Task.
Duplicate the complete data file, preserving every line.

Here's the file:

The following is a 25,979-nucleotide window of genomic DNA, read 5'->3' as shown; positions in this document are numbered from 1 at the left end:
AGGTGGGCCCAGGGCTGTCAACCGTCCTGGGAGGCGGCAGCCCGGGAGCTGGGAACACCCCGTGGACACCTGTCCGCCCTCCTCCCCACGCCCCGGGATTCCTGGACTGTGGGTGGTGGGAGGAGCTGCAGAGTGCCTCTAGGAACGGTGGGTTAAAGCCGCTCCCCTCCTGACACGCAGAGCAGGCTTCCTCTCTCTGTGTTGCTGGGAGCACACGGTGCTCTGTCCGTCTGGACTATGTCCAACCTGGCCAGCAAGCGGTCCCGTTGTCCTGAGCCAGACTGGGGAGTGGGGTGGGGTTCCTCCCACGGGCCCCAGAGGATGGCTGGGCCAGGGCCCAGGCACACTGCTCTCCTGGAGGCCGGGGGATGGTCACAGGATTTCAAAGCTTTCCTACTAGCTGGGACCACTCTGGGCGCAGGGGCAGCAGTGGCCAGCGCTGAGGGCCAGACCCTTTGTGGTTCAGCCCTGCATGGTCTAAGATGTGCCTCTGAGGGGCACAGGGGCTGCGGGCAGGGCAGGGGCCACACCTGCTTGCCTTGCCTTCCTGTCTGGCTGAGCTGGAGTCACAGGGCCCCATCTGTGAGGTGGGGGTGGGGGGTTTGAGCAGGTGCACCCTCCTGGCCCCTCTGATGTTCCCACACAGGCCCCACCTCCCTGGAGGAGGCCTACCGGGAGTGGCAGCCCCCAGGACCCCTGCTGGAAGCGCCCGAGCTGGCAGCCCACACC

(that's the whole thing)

The following is a 25,979-nucleotide window of genomic DNA, read 5'->3' as shown; positions in this document are numbered from 1 at the left end:
AGGTGGGCCCAGGGCTGTCAACCGTCCTGGGAGGCGGCAGCCCGGGAGCTGGGAACACCCCGTGGACACCTGTCCGCCCTCCTCCCCACGCCCCGGGATTCCTGGACTGTGGGTGGTGGGAGGAGCTGCAGAGTGCCTCTAGGAACGGTGGGTTAAAGCCGCTCCCCTCCTGACACGCAGAGCAGGCTTCCTCTCTCTGTGTTGCTGGGAGCACACGGTGCTCTGTCCGTCTGGACTATGTCCAACCTGGCCAGCAAGCGGTCCCGTTGTCCTGAGCCAGACTGGGGAGTGGGGTGGGGTTCCTCCCACGGGCCCCAGAGGATGGCTGGGCCAGGGCCCAGGCACACTGCTCTCCTGGAGGCCGGGGGATGGTCACAGGATTTCAAAGCTTTCCTACTAGCTGGGACCACTCTGGGCGCAGGGGCAGCAGTGGCCAGCGCTGAGGGCCAGACCCTTTGTGGTTCAGCCCTGCATGGTCTAAGATGTGCCTCTGAGGGGCACAGGGGCTGCGGGCAGGGCAGGGGCCACACCTGCTTGCCTTGCCTTCCTGTCTGGCTGAGCTGGAGTCACAGGGCCCCATCTGTGAGGTGGGGGTGGGGGGTTTGAGCAGGTGCACCCTCCTGGCCCCTCTGATGTTCCCACACAGGCCCCACCTCCCTGGAGGAGGCCTACCGGGAGTGGCAGCCCCCAGGACCCCTGCTGGAAGCGCCCGAGCTGGCAGCCCACACC